It may seem counterintuitive that a police officer, charged and sworn to enforce the laws of their city, could arrest someone for an act that same city allows. But there are many offenses which are not technically municipal crimes. Municipal courts are only empowered to prosecute misdemeanor offenses; any felony charges must be prosecuted under state law in the county’s district court. An extreme example would be something like murder. The City of Wichita has no ordinance prohibiting the intentional, premeditated, and unlawful killing of a person by another, but there are multiple state laws forbidding such an act. No one would be able to argue in good faith that an officer of the Wichita Police Department exceeded the scope of his or her authority in arresting someone suspected of such a crime. The same logic applies to offenses such as armed robbery, kidnapping, identity theft, and violations of state law concerning the possession of marijuana.
Before last Tuesday, one of the first things JHC’s Wichita criminal defense attorneys would ask someone who was arrested for marijuana possession or possession of drug paraphernalia is whether they were arrested by an officer from the Wichita Police Department or a deputy from the Sedgwick County Sheriff’s Office. Generally, a police interaction meant that the case would be handled in Wichita Municipal Court, and a case arising out of an arrest by a deputy would be handled in Sedgwick County District Court. The different courts have different rules, and those differences can have a big impact on how a case will proceed. While there are substantial differences in the procedures used in municipal and district court, the underlying law is very similar. In many cases, both district and municipal courts would have jurisdiction to prosecute someone for misdemeanor offenses.
Although a WPD officer may arrest you for marijuana possession, the law change means that any subsequent prosecution would occur in Sedgwick County District Court. However, the District Attorney has discretion regarding whether to move forward with a prosecution following an arrest.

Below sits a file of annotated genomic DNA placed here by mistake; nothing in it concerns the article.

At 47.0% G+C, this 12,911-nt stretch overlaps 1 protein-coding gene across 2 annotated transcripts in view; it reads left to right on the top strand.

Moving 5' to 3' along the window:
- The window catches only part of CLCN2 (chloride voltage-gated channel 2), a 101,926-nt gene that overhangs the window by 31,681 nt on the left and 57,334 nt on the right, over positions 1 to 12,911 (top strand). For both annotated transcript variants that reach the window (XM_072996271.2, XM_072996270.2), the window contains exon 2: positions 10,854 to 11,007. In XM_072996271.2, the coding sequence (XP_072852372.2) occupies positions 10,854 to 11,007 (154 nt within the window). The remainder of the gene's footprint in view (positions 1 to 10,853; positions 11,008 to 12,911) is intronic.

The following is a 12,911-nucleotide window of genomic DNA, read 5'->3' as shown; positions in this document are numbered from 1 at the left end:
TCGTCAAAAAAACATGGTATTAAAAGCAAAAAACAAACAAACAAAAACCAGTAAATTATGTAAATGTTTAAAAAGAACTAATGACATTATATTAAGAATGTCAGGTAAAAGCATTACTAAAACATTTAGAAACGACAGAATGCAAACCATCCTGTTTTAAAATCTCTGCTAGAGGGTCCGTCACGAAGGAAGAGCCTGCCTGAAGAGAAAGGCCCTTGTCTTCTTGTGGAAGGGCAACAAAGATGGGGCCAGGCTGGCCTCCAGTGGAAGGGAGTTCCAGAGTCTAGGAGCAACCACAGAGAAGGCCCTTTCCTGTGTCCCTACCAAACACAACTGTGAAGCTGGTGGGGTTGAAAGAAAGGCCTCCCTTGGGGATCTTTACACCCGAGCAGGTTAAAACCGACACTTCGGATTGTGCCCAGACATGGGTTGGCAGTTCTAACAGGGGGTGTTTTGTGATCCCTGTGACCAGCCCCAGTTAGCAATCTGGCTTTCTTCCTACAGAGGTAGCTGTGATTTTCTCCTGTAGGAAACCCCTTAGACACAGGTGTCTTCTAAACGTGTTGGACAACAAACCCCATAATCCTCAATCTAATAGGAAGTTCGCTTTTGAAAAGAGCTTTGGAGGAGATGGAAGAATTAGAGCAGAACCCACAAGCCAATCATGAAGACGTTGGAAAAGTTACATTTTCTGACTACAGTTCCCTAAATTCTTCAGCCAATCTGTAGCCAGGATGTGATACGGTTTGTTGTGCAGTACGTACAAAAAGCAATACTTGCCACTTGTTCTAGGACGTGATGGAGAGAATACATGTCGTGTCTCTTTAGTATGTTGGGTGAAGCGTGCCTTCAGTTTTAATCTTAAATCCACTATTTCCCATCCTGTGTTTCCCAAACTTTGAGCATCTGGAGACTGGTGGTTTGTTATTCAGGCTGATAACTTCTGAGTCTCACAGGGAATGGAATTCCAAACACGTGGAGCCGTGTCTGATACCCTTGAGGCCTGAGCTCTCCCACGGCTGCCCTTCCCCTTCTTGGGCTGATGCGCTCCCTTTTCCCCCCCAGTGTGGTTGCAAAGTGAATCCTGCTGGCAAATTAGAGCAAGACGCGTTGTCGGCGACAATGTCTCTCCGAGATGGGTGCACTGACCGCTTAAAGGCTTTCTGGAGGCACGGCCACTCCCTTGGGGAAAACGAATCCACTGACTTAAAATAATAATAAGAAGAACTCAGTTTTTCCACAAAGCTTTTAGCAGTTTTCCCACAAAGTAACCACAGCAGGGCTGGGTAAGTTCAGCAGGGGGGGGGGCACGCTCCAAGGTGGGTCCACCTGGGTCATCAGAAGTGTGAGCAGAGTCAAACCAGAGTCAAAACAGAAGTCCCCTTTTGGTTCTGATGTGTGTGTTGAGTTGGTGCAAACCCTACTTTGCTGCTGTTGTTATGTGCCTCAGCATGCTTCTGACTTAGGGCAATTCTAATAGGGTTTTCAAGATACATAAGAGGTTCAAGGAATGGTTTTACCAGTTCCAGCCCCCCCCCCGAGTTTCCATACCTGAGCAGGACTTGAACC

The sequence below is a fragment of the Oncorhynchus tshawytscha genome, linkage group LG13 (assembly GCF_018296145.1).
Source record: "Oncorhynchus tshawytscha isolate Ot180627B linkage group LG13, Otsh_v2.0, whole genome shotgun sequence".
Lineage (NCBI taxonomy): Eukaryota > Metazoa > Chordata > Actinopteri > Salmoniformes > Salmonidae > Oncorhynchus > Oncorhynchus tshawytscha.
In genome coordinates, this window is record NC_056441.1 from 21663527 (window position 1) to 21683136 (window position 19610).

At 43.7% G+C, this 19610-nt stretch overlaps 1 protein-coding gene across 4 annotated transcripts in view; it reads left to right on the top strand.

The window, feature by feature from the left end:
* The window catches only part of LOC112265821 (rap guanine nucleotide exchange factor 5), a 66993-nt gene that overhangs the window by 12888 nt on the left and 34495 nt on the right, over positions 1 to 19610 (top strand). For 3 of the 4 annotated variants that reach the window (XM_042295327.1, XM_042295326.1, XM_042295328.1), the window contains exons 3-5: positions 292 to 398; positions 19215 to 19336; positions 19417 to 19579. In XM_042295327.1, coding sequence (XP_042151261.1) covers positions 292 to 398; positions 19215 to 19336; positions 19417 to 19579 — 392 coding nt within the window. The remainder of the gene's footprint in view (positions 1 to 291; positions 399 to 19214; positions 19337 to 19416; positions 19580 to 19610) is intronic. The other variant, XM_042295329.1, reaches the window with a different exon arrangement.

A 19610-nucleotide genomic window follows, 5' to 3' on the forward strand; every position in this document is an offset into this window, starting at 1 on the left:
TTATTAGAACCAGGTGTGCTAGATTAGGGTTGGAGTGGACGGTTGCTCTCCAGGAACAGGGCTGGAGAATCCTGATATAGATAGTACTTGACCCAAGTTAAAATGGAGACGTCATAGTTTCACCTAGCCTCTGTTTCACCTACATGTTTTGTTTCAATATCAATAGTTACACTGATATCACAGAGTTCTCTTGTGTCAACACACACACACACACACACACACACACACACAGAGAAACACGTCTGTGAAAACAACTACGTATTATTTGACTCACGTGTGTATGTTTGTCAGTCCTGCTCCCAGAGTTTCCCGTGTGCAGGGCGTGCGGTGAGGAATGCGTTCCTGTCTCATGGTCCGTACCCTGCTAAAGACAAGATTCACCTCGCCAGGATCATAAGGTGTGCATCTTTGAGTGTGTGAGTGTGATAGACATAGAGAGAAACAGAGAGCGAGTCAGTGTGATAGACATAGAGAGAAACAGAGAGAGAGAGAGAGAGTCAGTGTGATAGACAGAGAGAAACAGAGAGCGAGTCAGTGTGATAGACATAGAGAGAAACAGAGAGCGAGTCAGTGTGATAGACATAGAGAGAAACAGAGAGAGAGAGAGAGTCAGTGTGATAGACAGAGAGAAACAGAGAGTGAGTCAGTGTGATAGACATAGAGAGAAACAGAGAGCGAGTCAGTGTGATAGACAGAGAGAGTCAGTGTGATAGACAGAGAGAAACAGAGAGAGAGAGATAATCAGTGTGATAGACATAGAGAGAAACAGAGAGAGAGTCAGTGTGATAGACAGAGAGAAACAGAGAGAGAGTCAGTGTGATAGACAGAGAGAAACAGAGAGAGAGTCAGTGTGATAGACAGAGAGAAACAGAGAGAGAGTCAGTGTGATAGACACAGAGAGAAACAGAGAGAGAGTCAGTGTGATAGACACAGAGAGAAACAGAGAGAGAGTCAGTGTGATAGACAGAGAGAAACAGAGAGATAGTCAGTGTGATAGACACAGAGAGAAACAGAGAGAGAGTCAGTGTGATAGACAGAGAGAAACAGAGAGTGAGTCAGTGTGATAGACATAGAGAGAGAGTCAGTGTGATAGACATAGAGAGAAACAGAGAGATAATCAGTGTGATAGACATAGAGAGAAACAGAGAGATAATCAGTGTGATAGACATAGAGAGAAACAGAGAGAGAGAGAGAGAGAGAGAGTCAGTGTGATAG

Will the Sedgwick County District Attorney’s Office prosecute Wichita marijuana possession cases?
The Sedgwick County District Attorney has stated that his office does not have the resources to prosecute all the cases that would ordinarily have been handled at a municipal court level—estimating he would need more prosecutors and another judge to handle the influx of possession cases which used to be addressed in the municipal court. Only time will tell whether prosecutions will diminish or simply shift to state court.
It is also important to note that there are several other municipalities in Sedgwick County, each with their own municipal court and their own police force. A person might pass from Haysville, through Wichita, through Eastborough, back into Wichita, through Andover, then Kechi, then Park City, then Valley Center, then back to Wichita within the span of an hour or two without realizing that they’ve done so—and without realizing that they’ve been subject to a different set of laws in each location.
What should I do?
In the meantime, any stopped for a drug possession in the Wichita area should contact a criminal defense attorney who is well versed on marijuana laws at the federal, state, and municipal level. Joseph, Hollander & Craft’s experienced drug crimes lawyers can help you navigate the various court systems and laws concerning drug and drug paraphernalia possession.